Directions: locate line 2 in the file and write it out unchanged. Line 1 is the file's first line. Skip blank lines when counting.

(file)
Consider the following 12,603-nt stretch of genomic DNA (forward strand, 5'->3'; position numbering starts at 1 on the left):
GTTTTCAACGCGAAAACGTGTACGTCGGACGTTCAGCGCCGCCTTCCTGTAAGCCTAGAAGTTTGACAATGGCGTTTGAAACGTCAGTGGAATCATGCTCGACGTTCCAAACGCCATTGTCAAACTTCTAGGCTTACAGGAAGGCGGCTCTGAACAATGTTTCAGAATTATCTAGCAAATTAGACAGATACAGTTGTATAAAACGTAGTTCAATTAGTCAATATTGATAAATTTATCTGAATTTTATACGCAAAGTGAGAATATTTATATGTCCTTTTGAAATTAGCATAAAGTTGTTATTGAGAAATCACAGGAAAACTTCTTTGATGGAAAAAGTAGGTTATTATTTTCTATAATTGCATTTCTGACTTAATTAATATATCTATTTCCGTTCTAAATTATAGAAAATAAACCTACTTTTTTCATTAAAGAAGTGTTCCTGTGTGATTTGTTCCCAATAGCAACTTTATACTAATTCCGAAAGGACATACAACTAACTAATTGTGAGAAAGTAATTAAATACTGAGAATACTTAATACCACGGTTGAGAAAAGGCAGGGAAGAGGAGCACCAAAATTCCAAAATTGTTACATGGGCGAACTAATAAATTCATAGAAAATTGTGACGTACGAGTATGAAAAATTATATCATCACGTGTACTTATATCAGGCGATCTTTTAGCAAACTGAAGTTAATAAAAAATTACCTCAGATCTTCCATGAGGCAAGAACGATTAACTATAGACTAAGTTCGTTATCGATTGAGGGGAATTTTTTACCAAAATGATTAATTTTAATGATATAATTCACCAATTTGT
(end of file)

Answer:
GTTTTCAACGCGAAAACGTGTACGTCGGACGTTCAGCGCCGCCTTCCTGTAAGCCTAGAAGTTTGACAATGGCGTTTGAAACGTCAGTGGAATCATGCTCGACGTTCCAAACGCCATTGTCAAACTTCTAGGCTTACAGGAAGGCGGCTCTGAACAATGTTTCAGAATTATCTAGCAAATTAGACAGATACAGTTGTATAAAACGTAGTTCAATTAGTCAATATTGATAAATTTATCTGAATTTTATACGCAAAGTGAGAATATTTATATGTCCTTTTGAAATTAGCATAAAGTTGTTATTGAGAAATCACAGGAAAACTTCTTTGATGGAAAAAGTAGGTTATTATTTTCTATAATTGCATTTCTGACTTAATTAATATATCTATTTCCGTTCTAAATTATAGAAAATAAACCTACTTTTTTCATTAAAGAAGTGTTCCTGTGTGATTTGTTCCCAATAGCAACTTTATACTAATTCCGAAAGGACATACAACTAACTAATTGTGAGAAAGTAATTAAATACTGAGAATACTTAATACCACGGTTGAGAAAAGGCAGGGAAGAGGAGCACCAAAATTCCAAAATTGTTACATGGGCGAACTAATAAATTCATAGAAAATTGTGACGTACGAGTATGAAAAATTATATCATCACGTGTACTTATATCAGGCGATCTTTTAGCAAACTGAAGTTAATAAAAAATTACCTCAGATCTTCCATGAGGCAAGAACGATTAACTATAGACTAAGTTCGTTATCGATTGAGGGGAATTTTTTACCAAAATGATTAATTTTAATGATATAATTCACCAATTTGT